Nursing homes will get a $130 million bump in Medicaid payments, and residents who live in the facilities will get nearly a 25 percent increase in a monthly stipend they can use for personal needs, under a state budget deal finalized Thursday.
Under the spending plan, the state during the upcoming year would spend $37.1 billion across six state health-care and social-service agencies. Nearly $9.9 billion of that amount would be state general-revenue tax dollars, compared to the $9.4 billion during the current year.
The Agency for Health Care Administration, which houses Florida’s Medicaid program, would gobble up the majority of the funding, accounting for $29.2 billion in spending during the fiscal year starting July 1. The Department of Children and Families is the second largest agency, accounting for $1.7 billion.
Senate Appropriations Chairman Rob Bradley said the personal allowance for nursing home residents has long been a priority of senators, and this year’s budget increases the amount from $105 to $130.
“These are our most vulnerable folks in our nursing homes,” Bradley, R-Fleming Island, said. “They don’t have lobbyists. They’re not a special interest. They just have folks like all of us here in the Legislature to fight for them.”
The $130 million bump in Medicaid spending for nursing homes comes at a time that the Legislature is requiring nursing homes to have generators and enough fuel to cool facilities during emergencies. That requirement stems from the deaths of residents of a Broward County nursing home after Hurricane Irma.
Senate President Joe Negron, R-Stuart, identified increasing nursing home funds as one of his top priorities for the legislative session, and the final spending matches the $130 million that was in the original Senate budget plan. The $130 million was also more than amounts discussed Wednesday as details of the budget deal started to emerge.
Florida later this year will start funding nursing homes through what is known as a “prospective payment system,” where nursing home rates are set based on a formula. Florida Health Care Association lobbyist Bob Asztalos said the additional funding would be available to providers who meet certain direct patient-care requirements and quality-of-care requirements in the prospective payment formula.
“You have to spend money to get the money,” Asztalos said.
Bradley defended the increased funding.
“We’re not going to apologize one second,” Bradley said adding that, “the reality is, we have a system of taking care of our elderly dependent on taxpayers’ money.”
House and Senate leaders published the proposed budget Thursday afternoon, allowing a vote on the plan as early as Sunday, following a 72-hour “cooling off” period. The budget then will go to Gov. Rick Scott, who has line-item veto power.
While the budget agreement would increase funds for nursing homes, it does not include a $350,000 to help assisted living facilities offset the costs of generators. House Appropriations Chairman Carlos Trujillo, R-Miami, said the money would have equated to about $200 for each ALF, which, he said, isn’t nearly enough to cover the costs of a generator.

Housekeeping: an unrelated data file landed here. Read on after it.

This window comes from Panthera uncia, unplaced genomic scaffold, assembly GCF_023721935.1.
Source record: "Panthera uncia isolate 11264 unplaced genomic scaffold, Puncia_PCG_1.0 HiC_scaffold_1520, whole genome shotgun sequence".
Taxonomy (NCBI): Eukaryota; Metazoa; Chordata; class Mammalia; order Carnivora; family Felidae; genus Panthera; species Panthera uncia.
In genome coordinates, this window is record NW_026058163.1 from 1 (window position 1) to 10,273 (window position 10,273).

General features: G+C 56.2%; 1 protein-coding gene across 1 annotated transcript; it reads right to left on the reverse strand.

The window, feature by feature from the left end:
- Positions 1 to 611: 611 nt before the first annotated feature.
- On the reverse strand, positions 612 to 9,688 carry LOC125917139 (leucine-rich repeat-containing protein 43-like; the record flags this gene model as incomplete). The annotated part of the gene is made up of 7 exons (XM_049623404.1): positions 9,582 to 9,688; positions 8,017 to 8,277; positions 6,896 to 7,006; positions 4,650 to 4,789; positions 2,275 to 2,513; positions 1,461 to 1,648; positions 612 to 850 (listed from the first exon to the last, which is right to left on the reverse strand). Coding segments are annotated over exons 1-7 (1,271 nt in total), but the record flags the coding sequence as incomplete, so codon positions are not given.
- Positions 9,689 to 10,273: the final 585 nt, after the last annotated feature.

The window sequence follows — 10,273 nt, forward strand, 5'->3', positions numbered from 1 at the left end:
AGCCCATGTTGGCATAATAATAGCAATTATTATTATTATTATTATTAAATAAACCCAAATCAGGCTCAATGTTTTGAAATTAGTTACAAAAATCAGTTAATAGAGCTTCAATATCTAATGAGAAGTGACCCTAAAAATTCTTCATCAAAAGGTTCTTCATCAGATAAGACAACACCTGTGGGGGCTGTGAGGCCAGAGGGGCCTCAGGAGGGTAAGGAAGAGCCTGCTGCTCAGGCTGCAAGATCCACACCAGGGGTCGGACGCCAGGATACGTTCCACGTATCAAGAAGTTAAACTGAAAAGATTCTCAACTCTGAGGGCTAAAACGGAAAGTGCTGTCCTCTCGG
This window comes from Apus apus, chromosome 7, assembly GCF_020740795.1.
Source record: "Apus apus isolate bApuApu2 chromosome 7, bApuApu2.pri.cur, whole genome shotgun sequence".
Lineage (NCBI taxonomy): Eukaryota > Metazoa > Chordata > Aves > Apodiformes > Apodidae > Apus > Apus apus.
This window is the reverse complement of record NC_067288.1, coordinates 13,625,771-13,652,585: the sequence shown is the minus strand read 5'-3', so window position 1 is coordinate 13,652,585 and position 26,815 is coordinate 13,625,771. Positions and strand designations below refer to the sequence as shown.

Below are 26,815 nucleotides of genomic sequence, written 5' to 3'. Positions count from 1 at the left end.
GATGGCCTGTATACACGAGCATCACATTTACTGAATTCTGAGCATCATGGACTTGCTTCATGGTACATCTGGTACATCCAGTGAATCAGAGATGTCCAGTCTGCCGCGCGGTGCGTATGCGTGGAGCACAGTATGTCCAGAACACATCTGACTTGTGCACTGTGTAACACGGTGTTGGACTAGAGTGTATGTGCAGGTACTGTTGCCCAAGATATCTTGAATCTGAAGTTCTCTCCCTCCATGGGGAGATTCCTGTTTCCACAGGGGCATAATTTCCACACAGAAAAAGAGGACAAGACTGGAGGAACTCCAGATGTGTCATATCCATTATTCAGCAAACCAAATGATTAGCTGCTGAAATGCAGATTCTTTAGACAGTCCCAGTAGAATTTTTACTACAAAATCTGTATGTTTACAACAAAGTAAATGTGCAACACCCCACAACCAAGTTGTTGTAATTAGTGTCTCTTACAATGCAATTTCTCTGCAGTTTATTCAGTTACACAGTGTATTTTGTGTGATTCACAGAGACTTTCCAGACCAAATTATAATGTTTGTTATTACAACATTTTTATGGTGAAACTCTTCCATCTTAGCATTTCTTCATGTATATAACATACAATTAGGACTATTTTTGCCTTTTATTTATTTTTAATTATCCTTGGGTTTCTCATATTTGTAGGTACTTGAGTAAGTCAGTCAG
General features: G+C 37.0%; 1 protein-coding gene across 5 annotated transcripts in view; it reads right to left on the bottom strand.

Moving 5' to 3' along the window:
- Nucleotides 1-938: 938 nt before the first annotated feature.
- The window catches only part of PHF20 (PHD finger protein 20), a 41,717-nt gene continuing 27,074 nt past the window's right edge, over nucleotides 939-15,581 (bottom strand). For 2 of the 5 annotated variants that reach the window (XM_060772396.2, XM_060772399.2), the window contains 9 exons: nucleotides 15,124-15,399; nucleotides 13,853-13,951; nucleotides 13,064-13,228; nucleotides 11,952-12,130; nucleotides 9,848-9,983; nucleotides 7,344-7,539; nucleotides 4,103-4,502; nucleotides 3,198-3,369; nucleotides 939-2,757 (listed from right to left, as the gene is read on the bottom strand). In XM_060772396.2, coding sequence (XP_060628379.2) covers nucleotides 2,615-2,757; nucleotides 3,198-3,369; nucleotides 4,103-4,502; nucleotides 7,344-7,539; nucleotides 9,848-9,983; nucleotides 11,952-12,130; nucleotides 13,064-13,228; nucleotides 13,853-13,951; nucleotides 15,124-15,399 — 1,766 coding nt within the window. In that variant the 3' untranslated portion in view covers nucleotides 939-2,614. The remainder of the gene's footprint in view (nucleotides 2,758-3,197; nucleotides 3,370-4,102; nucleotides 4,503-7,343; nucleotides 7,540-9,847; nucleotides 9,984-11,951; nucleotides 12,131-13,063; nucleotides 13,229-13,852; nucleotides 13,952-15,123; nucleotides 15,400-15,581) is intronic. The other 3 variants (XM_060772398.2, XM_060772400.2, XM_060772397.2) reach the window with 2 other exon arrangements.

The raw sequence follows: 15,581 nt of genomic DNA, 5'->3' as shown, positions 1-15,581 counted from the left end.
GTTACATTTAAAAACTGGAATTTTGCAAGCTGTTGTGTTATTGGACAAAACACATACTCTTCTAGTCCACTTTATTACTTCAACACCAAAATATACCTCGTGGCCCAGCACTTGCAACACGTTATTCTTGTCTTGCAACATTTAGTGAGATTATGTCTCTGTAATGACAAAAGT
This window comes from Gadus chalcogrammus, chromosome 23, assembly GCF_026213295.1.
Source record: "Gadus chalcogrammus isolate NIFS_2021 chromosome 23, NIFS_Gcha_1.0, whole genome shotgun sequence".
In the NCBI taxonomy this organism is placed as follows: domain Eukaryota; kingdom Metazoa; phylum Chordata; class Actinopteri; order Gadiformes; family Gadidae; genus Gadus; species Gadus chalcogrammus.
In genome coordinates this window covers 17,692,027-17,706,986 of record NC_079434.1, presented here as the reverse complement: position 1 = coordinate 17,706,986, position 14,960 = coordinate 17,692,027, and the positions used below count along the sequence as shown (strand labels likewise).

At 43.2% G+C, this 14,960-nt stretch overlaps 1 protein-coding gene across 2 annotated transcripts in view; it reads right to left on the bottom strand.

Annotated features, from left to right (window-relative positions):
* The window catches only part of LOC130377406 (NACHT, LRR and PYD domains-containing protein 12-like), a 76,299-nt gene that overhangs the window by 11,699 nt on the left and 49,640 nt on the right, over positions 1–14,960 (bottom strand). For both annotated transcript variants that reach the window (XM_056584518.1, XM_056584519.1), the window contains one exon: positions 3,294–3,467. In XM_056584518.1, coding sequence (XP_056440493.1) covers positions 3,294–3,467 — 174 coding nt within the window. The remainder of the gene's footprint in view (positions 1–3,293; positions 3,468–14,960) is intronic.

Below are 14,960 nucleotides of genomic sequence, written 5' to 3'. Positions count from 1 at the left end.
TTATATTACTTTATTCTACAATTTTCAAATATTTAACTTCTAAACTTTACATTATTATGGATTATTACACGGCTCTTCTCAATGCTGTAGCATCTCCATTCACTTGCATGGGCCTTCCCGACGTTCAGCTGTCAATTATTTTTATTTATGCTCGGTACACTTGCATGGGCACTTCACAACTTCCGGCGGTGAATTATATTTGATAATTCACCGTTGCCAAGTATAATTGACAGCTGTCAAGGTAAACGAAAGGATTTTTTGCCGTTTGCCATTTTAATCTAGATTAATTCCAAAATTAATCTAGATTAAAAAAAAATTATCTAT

But it also appears unlikely the House will mandate that ALFs have generators as Scott would like. The House hasn’t filed a bill to ratify a Scott administration ALF generator rule. And although the Senate has such a bill, the House would have to waive its rules to consider the proposal.
When asked if the House would pass the generator requirement, Trujillo said, “I don’t think so.”
Differences about health-care spending were a key reason the House and Senate failed to meet a Tuesday deadline for finalizing a budget. That will prevent them from finishing the session as scheduled Friday because of the constitutionally required 72-hour review period.
Bradley and others attributed the impasse to differences between the House and Senate on how to reimburse hospitals for treating pregnant women, the poor, disabled and elderly. The Senate wanted to eliminate the state’s long-standing policy of providing additional payments to 28 hospitals across the state that have heavy Medicaid caseloads and instead use $318 million to increase Medicaid base rates paid to all hospitals.
The move would have meant big reductions for hospitals such as Jackson Memorial in Miami and would have increased money for facilities owned by for-profit companies such as HCA Healthcare and Tenet.
The Safety Net Hospital Alliance of Florida on Thursday issued a statement thanking the Legislature for producing a budget that “puts patients before profits.”
“We are grateful to lawmakers for their continued acknowledgment that safety net hospitals ensure the highest level of care to all Floridians, regardless of their ability to pay,” Lindy Kennedy, executive vice president of the alliance, said in a prepared statement. “By leaving intact this important funding policy, legislators showed compassion for the needs of low-income elderly, pregnant women, critically ill children and fragile newborns.”
Kennedy said that over the past five years, 14 safety-net hospital systems have sustained half of the $688 million in combined net Medicaid cuts. Medicaid reimburses hospitals about 60 cents for every $1 of care provided.
“Without the enhanced payment,” Kennedy said, “safety net hospitals would have faced an even deeper financial hole caused by years of budget cuts.”
While the Senate ultimately agreed to back off its proposal to revamp hospital funding this year, Bradley predicted the issue would resurface again.
“I think that down the road we’re going to have a model that follows the patient, but for now it was more important to the Senate to make sure that we deliver on the promise to help our vulnerable elderly that are in nursing homes,” he said.